News for SEPTEMBER 20, 2011

News Today includes stories about breast cancer, Vegetable Garden, Goats, Alligators, cat, cows, Zimbabwe, Wolves, SeaWorld, kitty, Heinz, Onion, Jamie Oliver, bird flu, Fighting Poverty, farm to table, Farmers, Chickens, Gasland, war, Climate Action, Prius, Animal Disease, Eventfull, Food Politics, Speed Eating, Hunger, Junk Food, Vegetarian, Farming, Milk, Pepsi, obese, fruits, Class War, Animals, Deadstock, animal rights, and recipes.

Vegetables Versus Breast Cancer

From nutritionfacts.org

Mushrooms may help prevent breast cancer by acting as an aromatase inhibitor to block breast tumor estrogen production.

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O’Hare Airport Debuts Aeroponic Vegetable Garden

From Huffington Post

No more complaining about the poor quality of airport food–at least not in Chicago’s biggest travel hub. The opening of the first in-airport vertical garden at O’Hare will supply the international airport’s restaurants with swiss chard, red habanero peppers and 42 other types of herbs and vegetables grown right between terminals 2 and 3.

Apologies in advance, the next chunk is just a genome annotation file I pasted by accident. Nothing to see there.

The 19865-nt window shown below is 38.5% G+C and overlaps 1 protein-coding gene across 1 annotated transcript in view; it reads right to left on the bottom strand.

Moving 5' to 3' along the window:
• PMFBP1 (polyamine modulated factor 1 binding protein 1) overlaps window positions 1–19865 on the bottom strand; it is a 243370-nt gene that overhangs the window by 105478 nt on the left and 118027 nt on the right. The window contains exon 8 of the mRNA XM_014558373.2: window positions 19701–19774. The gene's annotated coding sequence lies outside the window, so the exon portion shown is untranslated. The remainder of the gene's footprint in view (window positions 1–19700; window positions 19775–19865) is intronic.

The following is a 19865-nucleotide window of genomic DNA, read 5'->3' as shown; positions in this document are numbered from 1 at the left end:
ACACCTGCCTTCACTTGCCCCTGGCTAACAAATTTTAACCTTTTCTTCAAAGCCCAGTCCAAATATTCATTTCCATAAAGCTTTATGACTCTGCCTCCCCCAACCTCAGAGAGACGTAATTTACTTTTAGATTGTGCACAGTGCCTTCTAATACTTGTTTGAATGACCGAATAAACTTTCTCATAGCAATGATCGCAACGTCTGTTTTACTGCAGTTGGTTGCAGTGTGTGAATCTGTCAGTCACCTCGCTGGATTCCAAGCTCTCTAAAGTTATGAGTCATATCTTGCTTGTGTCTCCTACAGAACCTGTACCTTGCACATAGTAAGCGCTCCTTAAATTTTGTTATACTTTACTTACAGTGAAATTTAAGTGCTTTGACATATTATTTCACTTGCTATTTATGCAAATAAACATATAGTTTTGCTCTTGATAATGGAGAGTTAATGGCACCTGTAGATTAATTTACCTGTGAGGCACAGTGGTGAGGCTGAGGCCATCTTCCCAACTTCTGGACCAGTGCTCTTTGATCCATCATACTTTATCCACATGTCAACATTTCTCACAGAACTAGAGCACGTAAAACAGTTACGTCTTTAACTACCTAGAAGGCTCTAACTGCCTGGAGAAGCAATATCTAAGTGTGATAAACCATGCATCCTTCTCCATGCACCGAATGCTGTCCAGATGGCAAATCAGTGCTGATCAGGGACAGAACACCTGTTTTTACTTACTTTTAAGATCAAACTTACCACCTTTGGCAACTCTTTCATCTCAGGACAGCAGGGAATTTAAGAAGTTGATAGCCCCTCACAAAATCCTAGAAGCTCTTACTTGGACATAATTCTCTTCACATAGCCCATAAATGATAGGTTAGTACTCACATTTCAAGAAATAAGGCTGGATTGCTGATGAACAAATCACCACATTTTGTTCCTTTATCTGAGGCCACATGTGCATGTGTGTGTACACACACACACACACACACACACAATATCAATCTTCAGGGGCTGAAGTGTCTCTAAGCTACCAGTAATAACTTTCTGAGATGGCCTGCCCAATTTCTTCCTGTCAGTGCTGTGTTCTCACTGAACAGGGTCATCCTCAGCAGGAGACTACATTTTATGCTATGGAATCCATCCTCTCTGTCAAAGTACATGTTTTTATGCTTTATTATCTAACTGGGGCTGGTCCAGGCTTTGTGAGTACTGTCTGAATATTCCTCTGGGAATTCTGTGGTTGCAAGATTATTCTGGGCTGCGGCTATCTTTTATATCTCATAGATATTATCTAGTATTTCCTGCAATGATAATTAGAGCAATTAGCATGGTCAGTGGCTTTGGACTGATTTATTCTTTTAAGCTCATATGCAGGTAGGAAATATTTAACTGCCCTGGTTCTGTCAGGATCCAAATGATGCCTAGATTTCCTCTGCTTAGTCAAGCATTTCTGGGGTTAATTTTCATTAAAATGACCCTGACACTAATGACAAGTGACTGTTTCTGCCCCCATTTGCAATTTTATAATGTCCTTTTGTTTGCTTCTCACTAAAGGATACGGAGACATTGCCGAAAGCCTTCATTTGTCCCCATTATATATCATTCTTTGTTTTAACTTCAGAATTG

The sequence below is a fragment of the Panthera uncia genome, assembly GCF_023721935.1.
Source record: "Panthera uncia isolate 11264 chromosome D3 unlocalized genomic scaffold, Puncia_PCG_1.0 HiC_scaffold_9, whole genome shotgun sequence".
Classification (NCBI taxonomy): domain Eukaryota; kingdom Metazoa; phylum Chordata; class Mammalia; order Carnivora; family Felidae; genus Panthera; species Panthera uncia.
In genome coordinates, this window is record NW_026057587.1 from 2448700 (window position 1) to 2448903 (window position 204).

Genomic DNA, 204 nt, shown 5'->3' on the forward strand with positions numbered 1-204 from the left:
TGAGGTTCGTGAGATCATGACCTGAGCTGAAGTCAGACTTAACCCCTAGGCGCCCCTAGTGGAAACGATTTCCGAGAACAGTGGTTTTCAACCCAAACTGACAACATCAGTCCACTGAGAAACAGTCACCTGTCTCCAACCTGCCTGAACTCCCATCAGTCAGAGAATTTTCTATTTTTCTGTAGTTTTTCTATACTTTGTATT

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Goats Found Mutilated At California High School

From Huffington Post

Investigators are scrambling for clues after mysterious attacks mutilated two pregnant goats at a California high school in separate incidents last week, CBS Sacramento reported.

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Robert Duval, Christopher Scroggins, Arrested For Stealing Baby Alligators

From Huffington Post

Robert “Bo” Duval, 32, and Christopher Scroggins, 22, both of Bushnell, were arrested early Thursday morning on the shores of Lake Apopka, near Orlando, with a bag of 260 alligator hatchlings on their boat.

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Cat Falls In Bathtub

From Huffington Post

You’ll laugh at kitty’s doomed attempt to leap across the bathtub. You’ll cry when the cat tries desperately to escape its water-filled prison and you’ll cheer the furry hero’s eventual escape.

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Cows vs RC Truck Is Surprisingly Fascinating

From Huffington Post

A cow might not be the first thing that comes to mind when you hear the words “intelligent animal,” but if we’ve learned one thing from the Internet these past few weeks it’s that our bovine companions might have a little more personality than we give them credit for.